Walter Henry Williams, Jr.'s favorite subjects were black children playing in fields of flowers—reflective perhaps of his own restricted childhood and his lifelong desire for freedom. His mother had encouraged his art making, but she died when he was age five; his father gained custody and was very strict. As a result, Williams became introverted, retreating into a dream world of his own making.

Williams was born in Brooklyn, New York, and grew up there, working as a house painter until he was drafted into the United States Army. He served from 1942 to 1945 in France and was assigned the grim task of burying soldiers. Using the GI Bill, he went to the Brooklyn Museum Art School from 1951 until 1955 where his instructors were Ben Shahn and Reuben Tam. He was given a scholarship to attend the Skowhegan School of Painting and Sculpture in Maine for the summer of 1953, where he roomed with David Driskell; they were the only black students that session and became lifelong friends. The school attracted aspiring artists who were taught and mentored by a diverse group of practicing artists; for instance, the following year both Shahn and Jacob Lawrence were on the faculty. Williams won a first-place award for painting. That same year he won a third-prize gold medal in an exhibition held at the Harlem branch of the YWCA and at the award ceremony Charles White was the speaker.

Three years later, in 1956, Williams used a John Hay Whitney Foundation Fellowship to travel to Denmark, chosen because his maternal grandfather was from the Danish West Indies (now part of the Virgin Islands in the Caribbean) and thought highly of the country. Denmark was a transformative experience for Williams; prior to this time his subjects were primarily urban and included paintings with such titles as Store Front Jesus and Poultry Market. He spent time on Bornholm, an island in the Baltic Sea known as the “sunshine island,” where the dramatic landscape influenced his work. He began to depict birds, butterflies, sunflowers, and watermelons which have been interpreted as symbols of rebirth and freedom. Many years later, in a review of the artist’s work, Driskell explained that Williams has “used nature as metaphor: the birds in flight and the butterflies in his compositions symbolize the freedom that African Americans desired to have to move about freely, undisturbed. The sunflowers symbolize hope of a brighter day ahead, as does the beautiful pink and orange sky so often seen in many of the artist’s works. Sunflowers offer both hope and beauty, while their missing petals suggest the incompleteness of the story–the work still to be done.”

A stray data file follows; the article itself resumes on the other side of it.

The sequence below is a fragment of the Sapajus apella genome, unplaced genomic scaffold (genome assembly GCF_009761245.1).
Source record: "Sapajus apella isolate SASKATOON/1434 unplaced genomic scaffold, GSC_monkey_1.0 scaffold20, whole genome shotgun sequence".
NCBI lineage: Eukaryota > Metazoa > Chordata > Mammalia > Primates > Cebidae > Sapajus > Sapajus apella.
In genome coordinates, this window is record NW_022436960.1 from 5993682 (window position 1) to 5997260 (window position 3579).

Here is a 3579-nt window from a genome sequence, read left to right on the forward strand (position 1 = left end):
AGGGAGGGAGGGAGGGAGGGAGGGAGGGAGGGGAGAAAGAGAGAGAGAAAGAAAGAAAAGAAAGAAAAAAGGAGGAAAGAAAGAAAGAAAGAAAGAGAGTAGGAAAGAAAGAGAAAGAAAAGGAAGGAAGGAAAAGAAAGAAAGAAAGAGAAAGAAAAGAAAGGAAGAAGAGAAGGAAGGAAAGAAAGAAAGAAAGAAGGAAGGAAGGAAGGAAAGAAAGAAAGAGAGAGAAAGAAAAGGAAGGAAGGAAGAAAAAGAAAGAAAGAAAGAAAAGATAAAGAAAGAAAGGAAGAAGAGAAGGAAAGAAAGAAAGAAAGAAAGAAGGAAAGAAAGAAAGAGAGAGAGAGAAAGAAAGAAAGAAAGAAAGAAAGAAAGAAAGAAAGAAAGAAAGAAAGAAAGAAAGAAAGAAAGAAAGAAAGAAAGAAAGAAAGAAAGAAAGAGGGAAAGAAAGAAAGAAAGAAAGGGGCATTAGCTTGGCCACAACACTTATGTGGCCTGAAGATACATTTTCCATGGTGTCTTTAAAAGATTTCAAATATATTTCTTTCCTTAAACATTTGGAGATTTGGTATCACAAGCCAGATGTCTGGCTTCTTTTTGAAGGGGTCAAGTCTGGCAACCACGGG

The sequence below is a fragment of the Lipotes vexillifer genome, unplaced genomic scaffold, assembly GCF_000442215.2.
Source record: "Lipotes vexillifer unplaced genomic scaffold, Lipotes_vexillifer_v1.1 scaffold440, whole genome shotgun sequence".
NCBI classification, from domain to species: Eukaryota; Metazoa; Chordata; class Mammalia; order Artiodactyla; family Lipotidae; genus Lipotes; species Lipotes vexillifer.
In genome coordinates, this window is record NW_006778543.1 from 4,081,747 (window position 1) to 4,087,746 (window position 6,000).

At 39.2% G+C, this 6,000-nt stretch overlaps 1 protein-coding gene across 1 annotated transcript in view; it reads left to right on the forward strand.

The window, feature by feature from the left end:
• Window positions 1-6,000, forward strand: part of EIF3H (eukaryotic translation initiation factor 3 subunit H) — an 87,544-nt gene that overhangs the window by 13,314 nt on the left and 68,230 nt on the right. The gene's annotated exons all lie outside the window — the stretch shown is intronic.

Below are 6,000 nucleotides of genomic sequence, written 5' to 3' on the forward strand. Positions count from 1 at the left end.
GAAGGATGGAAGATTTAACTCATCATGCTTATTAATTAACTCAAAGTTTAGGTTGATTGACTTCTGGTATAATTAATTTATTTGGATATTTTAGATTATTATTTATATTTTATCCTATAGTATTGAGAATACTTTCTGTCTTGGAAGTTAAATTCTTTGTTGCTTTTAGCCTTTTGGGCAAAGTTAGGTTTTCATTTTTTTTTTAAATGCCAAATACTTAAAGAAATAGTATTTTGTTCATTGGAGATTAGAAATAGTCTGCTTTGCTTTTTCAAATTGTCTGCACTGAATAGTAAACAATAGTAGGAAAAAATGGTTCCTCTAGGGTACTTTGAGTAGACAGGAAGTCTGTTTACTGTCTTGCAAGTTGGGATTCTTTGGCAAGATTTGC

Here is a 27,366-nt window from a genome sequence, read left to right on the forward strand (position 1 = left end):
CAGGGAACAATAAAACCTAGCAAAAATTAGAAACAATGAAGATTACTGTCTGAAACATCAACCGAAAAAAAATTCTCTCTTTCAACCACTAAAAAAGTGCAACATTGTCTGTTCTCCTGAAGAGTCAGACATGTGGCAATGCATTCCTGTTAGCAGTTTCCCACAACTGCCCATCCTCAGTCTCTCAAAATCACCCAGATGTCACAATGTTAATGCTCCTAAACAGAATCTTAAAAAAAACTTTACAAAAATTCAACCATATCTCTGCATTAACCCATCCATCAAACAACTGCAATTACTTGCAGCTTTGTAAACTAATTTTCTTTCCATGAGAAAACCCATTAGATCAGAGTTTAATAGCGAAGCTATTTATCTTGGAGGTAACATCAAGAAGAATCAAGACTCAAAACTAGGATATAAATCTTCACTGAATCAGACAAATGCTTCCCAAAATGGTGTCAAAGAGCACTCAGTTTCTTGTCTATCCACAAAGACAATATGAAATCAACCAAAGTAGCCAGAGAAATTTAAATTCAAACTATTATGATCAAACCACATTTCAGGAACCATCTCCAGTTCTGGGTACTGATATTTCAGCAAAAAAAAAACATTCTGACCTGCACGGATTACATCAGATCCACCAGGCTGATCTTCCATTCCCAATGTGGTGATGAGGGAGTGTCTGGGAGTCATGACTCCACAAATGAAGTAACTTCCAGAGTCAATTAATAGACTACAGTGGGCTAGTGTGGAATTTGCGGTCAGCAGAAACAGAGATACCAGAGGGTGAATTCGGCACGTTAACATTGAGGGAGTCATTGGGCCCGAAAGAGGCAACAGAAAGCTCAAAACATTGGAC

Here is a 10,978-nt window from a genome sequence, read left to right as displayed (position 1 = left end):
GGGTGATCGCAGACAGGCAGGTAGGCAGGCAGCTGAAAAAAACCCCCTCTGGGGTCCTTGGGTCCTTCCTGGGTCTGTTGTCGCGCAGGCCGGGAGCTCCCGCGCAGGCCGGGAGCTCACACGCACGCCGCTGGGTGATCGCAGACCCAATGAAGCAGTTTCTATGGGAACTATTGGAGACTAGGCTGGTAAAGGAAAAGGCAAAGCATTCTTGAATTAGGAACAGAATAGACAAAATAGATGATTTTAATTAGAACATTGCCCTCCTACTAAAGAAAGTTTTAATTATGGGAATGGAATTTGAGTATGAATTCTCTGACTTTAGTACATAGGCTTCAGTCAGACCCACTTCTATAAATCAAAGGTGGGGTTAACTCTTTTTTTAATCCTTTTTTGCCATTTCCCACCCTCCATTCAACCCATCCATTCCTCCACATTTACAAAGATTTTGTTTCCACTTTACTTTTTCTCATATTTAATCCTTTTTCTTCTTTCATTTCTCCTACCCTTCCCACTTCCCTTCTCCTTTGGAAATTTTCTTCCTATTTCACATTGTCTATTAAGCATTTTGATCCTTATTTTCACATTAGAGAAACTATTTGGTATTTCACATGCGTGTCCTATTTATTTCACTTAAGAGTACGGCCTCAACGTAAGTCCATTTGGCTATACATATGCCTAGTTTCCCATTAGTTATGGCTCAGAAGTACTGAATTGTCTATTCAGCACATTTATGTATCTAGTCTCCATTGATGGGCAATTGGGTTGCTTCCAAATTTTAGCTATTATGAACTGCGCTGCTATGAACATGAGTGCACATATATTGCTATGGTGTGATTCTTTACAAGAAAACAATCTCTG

Upon his return to the States, Williams met with some success. In 1958 Ebony magazine featured him in a cover story. Soon after, from 1959 to 1963, he was in Mexico, traveling and painting, and he told a reporter there that “freedom from racial prejudice was essential for his further development.” His work was included in exhibitions in Mexico, as well as in Copenhagen, Stockholm, and Sydney, Australia. In 1963 he was chosen for an award by the Silvermine Guild of Artists of New Canaan, Connecticut. He returned to Copenhagen where he organized an exhibition, Ten American Negro Artists Living and Working in Europe; Beauford Delaney was one of the artists Williams selected. Back in the United States Williams was recruited by his friend Driskell to join the art department at Fisk University in Nashville, Tennessee, where, accompanied by his wife Marlena, Williams was artist-in-residence from 1968 to 1969. At the end of his appointment at Fisk he returned to Denmark, and ten years later became a Danish citizen. Unfortunately, in 1980 a studio fire destroyed much of his work. 

In addition to being a painter, Williams was a printmaker who also made a few three-dimensional pieces. He was commissioned to do a number of prints for the International Graphic Arts Society in editions of 210. Half of these works were sold in the United States and the other half in Europe, with ten proofs reserved for the artist. This gave Williams an international following that allowed him to continue his work as a printmaker. Much of his art is dominated by the same theme, that of a child or children outdoors accompanied by birds and various insects, especially butterflies. Typically, the children have very dark skin and bold faces, while the flowers and background radiate with bright colors. In 1973 Driskell visited Denmark and told a reporter that Williams had explained: “All my life I have been painting one picture. It is one that reflects my own image and the inner thoughts of my mind. I feel the naivete of a child when I paint yet I have the passions of the father that I am. I am an artist who is full of love for the world and all the images it holds.”